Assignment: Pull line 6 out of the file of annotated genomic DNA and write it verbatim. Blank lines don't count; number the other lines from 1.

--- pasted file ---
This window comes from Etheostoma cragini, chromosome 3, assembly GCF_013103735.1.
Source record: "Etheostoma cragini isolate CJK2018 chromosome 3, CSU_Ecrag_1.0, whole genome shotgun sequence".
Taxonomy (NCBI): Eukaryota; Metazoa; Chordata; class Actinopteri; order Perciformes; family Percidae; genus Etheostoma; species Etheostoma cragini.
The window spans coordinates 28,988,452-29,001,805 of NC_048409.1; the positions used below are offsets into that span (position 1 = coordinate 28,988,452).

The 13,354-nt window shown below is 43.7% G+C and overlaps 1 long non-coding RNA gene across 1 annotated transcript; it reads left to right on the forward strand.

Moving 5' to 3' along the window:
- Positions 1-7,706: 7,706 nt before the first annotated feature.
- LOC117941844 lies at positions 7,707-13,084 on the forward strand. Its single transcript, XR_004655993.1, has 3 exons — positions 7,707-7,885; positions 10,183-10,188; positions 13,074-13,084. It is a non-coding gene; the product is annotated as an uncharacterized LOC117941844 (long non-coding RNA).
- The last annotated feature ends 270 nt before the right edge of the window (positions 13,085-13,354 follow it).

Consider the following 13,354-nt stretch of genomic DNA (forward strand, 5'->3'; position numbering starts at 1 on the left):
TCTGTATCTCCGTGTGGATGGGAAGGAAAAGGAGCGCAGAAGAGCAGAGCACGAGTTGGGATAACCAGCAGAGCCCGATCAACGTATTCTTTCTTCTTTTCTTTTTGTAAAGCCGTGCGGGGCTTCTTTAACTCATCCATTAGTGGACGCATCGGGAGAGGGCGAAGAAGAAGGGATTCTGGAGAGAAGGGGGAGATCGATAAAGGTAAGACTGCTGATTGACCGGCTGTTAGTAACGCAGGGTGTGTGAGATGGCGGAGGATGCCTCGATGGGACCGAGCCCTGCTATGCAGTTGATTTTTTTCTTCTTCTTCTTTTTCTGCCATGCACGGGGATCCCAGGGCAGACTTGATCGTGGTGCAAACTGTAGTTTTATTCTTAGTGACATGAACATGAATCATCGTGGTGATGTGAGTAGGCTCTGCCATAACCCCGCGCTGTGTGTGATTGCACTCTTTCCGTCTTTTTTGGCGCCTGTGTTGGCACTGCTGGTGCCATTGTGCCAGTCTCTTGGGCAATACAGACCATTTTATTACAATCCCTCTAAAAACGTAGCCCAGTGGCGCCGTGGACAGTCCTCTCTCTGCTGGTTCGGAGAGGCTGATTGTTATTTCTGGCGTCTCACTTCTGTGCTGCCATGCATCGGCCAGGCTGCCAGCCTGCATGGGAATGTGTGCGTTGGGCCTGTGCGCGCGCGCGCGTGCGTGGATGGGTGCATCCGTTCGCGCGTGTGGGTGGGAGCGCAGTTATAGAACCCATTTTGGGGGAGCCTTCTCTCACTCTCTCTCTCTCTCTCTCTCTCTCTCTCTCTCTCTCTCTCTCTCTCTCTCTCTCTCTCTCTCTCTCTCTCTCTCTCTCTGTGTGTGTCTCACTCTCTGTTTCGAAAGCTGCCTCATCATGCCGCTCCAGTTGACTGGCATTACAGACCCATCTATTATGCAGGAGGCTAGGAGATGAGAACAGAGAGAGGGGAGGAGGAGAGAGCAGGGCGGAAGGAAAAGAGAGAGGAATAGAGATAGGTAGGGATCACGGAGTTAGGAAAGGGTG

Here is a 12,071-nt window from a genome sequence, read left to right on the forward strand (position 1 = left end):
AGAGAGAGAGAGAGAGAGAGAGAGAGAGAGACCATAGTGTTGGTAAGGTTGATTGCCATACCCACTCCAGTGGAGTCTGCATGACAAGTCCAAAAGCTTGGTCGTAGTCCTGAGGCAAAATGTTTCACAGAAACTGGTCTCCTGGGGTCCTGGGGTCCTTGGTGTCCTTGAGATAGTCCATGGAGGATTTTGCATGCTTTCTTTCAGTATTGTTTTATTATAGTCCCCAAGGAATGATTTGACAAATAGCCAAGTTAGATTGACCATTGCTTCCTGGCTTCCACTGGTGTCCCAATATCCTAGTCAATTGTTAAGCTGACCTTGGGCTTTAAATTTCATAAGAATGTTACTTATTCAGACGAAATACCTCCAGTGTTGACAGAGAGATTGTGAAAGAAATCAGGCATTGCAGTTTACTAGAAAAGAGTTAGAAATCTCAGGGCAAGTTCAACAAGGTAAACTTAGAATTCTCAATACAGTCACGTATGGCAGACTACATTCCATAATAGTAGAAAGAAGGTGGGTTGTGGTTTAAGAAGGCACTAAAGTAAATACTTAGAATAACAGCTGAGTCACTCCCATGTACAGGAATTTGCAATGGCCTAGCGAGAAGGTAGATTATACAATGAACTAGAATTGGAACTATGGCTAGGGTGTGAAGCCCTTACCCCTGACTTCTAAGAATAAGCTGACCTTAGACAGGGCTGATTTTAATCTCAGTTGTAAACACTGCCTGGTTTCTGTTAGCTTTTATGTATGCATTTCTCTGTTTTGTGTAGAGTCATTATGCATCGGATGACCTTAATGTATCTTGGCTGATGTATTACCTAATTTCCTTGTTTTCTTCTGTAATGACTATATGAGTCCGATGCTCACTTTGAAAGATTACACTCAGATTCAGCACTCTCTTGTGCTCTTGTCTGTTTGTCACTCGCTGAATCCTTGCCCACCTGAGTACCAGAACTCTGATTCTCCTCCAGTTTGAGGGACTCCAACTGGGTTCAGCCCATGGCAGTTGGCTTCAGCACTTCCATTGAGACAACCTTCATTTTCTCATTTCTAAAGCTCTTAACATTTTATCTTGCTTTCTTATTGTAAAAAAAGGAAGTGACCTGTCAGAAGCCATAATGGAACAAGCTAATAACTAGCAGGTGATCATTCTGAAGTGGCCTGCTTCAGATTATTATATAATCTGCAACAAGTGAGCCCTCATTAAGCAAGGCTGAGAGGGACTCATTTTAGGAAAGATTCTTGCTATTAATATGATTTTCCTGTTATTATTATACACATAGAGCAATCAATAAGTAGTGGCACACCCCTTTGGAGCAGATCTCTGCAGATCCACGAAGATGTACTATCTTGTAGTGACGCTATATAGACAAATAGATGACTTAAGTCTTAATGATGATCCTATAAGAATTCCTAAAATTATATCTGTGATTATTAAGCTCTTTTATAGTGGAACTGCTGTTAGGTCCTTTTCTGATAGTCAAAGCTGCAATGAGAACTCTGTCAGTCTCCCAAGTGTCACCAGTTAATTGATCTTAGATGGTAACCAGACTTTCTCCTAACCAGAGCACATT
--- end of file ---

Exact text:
Moving 5' to 3' along the window: